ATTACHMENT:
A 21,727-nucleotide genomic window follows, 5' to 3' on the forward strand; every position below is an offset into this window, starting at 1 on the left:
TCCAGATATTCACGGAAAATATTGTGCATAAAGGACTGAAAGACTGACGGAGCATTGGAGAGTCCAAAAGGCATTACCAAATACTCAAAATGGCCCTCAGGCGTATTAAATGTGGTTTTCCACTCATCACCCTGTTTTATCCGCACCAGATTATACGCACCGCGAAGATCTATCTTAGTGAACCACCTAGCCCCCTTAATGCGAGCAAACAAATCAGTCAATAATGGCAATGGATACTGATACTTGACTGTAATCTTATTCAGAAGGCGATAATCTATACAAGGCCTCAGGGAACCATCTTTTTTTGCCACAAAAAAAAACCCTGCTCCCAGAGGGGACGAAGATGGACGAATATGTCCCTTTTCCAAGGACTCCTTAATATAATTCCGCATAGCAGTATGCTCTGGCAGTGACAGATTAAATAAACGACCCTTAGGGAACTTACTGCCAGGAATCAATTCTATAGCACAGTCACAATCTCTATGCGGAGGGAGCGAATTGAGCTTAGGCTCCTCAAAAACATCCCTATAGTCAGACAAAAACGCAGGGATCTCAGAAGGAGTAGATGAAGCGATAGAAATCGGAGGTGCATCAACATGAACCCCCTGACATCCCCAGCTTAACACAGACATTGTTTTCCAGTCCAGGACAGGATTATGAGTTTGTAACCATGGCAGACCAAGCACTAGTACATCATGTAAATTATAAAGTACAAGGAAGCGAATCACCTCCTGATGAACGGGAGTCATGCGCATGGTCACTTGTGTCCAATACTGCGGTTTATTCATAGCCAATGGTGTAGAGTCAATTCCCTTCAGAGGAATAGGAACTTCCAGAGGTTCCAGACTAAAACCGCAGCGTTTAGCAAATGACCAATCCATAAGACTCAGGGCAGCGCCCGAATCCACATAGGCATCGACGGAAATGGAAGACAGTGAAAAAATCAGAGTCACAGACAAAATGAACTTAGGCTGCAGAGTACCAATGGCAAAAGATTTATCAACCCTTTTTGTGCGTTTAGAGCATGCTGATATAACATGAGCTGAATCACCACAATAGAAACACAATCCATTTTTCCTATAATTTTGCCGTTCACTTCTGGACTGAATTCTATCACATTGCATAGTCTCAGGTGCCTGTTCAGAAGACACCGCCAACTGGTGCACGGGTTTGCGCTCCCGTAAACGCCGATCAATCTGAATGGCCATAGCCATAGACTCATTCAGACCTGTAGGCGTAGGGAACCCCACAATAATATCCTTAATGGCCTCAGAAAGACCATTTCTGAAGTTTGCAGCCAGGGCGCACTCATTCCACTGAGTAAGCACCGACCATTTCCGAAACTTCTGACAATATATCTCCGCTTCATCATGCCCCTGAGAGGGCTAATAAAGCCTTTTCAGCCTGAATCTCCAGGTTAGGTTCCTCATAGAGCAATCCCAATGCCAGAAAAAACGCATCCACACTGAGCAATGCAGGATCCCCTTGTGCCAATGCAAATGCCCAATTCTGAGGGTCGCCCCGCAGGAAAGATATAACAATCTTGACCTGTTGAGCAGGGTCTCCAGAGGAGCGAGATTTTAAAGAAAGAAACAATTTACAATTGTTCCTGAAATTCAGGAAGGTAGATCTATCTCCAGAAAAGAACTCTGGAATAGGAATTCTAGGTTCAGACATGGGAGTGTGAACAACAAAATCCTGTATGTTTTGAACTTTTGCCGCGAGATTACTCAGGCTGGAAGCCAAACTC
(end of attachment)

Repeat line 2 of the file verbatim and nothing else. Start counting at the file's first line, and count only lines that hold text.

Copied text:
TCCAGATATTCACGGAAAATATTGTGCATAAAGGACTGAAAGACTGACGGAGCATTGGAGAGTCCAAAAGGCATTACCAAATACTCAAAATGGCCCTCAGGCGTATTAAATGTGGTTTTCCACTCATCACCCTGTTTTATCCGCACCAGATTATACGCACCGCGAAGATCTATCTTAGTGAACCACCTAGCCCCCTTAATGCGAGCAAACAAATCAGTCAATAATGGCAATGGATACTGATACTTGACTGTAATCTTATTCAGAAGGCGATAATCTATACAAGGCCTCAGGGAACCATCTTTTTTTGCCACAAAAAAAAACCCTGCTCCCAGAGGGGACGAAGATGGACGAATATGTCCCTTTTCCAAGGACTCCTTAATATAATTCCGCATAGCAGTATGCTCTGGCAGTGACAGATTAAATAAACGACCCTTAGGGAACTTACTGCCAGGAATCAATTCTATAGCACAGTCACAATCTCTATGCGGAGGGAGCGAATTGAGCTTAGGCTCCTCAAAAACATCCCTATAGTCAGACAAAAACGCAGGGATCTCAGAAGGAGTAGATGAAGCGATAGAAATCGGAGGTGCATCAACATGAACCCCCTGACATCCCCAGCTTAACACAGACATTGTTTTCCAGTCCAGGACAGGATTATGAGTTTGTAACCATGGCAGACCAAGCACTAGTACATCATGTAAATTATAAAGTACAAGGAAGCGAATCACCTCCTGATGAACGGGAGTCATGCGCATGGTCACTTGTGTCCAATACTGCGGTTTATTCATAGCCAATGGTGTAGAGTCAATTCCCTTCAGAGGAATAGGAACTTCCAGAGGTTCCAGACTAAAACCGCAGCGTTTAGCAAATGACCAATCCATAAGACTCAGGGCAGCGCCCGAATCCACATAGGCATCGACGGAAATGGAAGACAGTGAAAAAATCAGAGTCACAGACAAAATGAACTTAGGCTGCAGAGTACCAATGGCAAAAGATTTATCAACCCTTTTTGTGCGTTTAGAGCATGCTGATATAACATGAGCTGAATCACCACAATAGAAACACAATCCATTTTTCCTATAATTTTGCCGTTCACTTCTGGACTGAATTCTATCACATTGCATAGTCTCAGGTGCCTGTTCAGAAGACACCGCCAACTGGTGCACGGGTTTGCGCTCCCGTAAACGCCGATCAATCTGAATGGCCATAGCCATAGACTCATTCAGACCTGTAGGCGTAGGGAACCCCACAATAATATCCTTAATGGCCTCAGAAAGACCATTTCTGAAGTTTGCAGCCAGGGCGCACTCATTCCACTGAGTAAGCACCGACCATTTCCGAAACTTCTGACAATATATCTCCGCTTCATCATGCCCCTGAGAGGGCTAATAAAGCCTTTTCAGCCTGAATCTCCAGGTTAGGTTCCTCATAGAGCAATCCCAATGCCAGAAAAAACGCATCCACACTGAGCAATGCAGGATCCCCTTGTGCCAATGCAAATGCCCAATTCTGAGGGTCGCCCCGCAGGAAAGATATAACAATCTTGACCTGTTGAGCAGGGTCTCCAGAGGAGCGAGATTTTAAAGAAAGAAACAATTTACAATTGTTCCTGAAATTCAGGAAGGTAGATCTATCTCCAGAAAAGAACTCTGGAATAGGAATTCTAGGTTCAGACATGGGAGTGTGAACAACAAAATCCTGTATGTTTTGAACTTTTGCCGCGAGATTACTCAGGCTGGAAGCCAAACTC